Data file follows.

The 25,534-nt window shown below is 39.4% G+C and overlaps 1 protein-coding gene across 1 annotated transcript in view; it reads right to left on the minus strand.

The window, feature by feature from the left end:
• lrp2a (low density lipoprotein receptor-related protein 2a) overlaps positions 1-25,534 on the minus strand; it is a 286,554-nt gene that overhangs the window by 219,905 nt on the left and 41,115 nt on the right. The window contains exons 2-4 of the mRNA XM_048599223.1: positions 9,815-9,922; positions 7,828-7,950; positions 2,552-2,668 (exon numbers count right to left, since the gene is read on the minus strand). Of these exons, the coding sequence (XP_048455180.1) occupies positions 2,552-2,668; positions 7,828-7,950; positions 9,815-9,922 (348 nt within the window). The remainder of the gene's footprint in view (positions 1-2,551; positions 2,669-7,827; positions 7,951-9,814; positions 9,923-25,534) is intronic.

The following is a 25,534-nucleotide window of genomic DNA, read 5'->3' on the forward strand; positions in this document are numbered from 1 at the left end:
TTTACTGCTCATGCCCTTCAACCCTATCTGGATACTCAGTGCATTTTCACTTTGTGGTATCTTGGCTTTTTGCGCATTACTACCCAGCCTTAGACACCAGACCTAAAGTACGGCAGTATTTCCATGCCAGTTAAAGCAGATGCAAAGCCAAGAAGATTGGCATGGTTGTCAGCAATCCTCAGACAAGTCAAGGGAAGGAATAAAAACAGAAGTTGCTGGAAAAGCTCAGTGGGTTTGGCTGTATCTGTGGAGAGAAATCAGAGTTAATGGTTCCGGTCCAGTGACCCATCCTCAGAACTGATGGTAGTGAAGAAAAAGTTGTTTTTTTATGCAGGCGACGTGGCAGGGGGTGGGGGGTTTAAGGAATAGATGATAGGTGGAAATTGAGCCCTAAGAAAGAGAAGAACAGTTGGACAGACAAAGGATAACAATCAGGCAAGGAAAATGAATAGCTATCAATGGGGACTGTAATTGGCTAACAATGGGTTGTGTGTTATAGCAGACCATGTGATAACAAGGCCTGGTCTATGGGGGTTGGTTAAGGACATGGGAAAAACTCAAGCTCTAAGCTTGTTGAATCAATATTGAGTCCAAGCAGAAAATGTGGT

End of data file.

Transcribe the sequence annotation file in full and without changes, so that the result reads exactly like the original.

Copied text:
The 25,534-nt window shown below is 39.4% G+C and overlaps 1 protein-coding gene across 1 annotated transcript in view; it reads right to left on the minus strand.

The window, feature by feature from the left end:
• lrp2a (low density lipoprotein receptor-related protein 2a) overlaps positions 1-25,534 on the minus strand; it is a 286,554-nt gene that overhangs the window by 219,905 nt on the left and 41,115 nt on the right. The window contains exons 2-4 of the mRNA XM_048599223.1: positions 9,815-9,922; positions 7,828-7,950; positions 2,552-2,668 (exon numbers count right to left, since the gene is read on the minus strand). Of these exons, the coding sequence (XP_048455180.1) occupies positions 2,552-2,668; positions 7,828-7,950; positions 9,815-9,922 (348 nt within the window). The remainder of the gene's footprint in view (positions 1-2,551; positions 2,669-7,827; positions 7,951-9,814; positions 9,923-25,534) is intronic.

The following is a 25,534-nucleotide window of genomic DNA, read 5'->3' on the forward strand; positions in this document are numbered from 1 at the left end:
TTTACTGCTCATGCCCTTCAACCCTATCTGGATACTCAGTGCATTTTCACTTTGTGGTATCTTGGCTTTTTGCGCATTACTACCCAGCCTTAGACACCAGACCTAAAGTACGGCAGTATTTCCATGCCAGTTAAAGCAGATGCAAAGCCAAGAAGATTGGCATGGTTGTCAGCAATCCTCAGACAAGTCAAGGGAAGGAATAAAAACAGAAGTTGCTGGAAAAGCTCAGTGGGTTTGGCTGTATCTGTGGAGAGAAATCAGAGTTAATGGTTCCGGTCCAGTGACCCATCCTCAGAACTGATGGTAGTGAAGAAAAAGTTGTTTTTTTATGCAGGCGACGTGGCAGGGGGTGGGGGGTTTAAGGAATAGATGATAGGTGGAAATTGAGCCCTAAGAAAGAGAAGAACAGTTGGACAGACAAAGGATAACAATCAGGCAAGGAAAATGAATAGCTATCAATGGGGACTGTAATTGGCTAACAATGGGTTGTGTGTTATAGCAGACCATGTGATAACAAGGCCTGGTCTATGGGGGTTGGTTAAGGACATGGGAAAAACTCAAGCTCTAAGCTTGTTGAATCAATATTGAGTCCAAGCAGAAAATGTGGT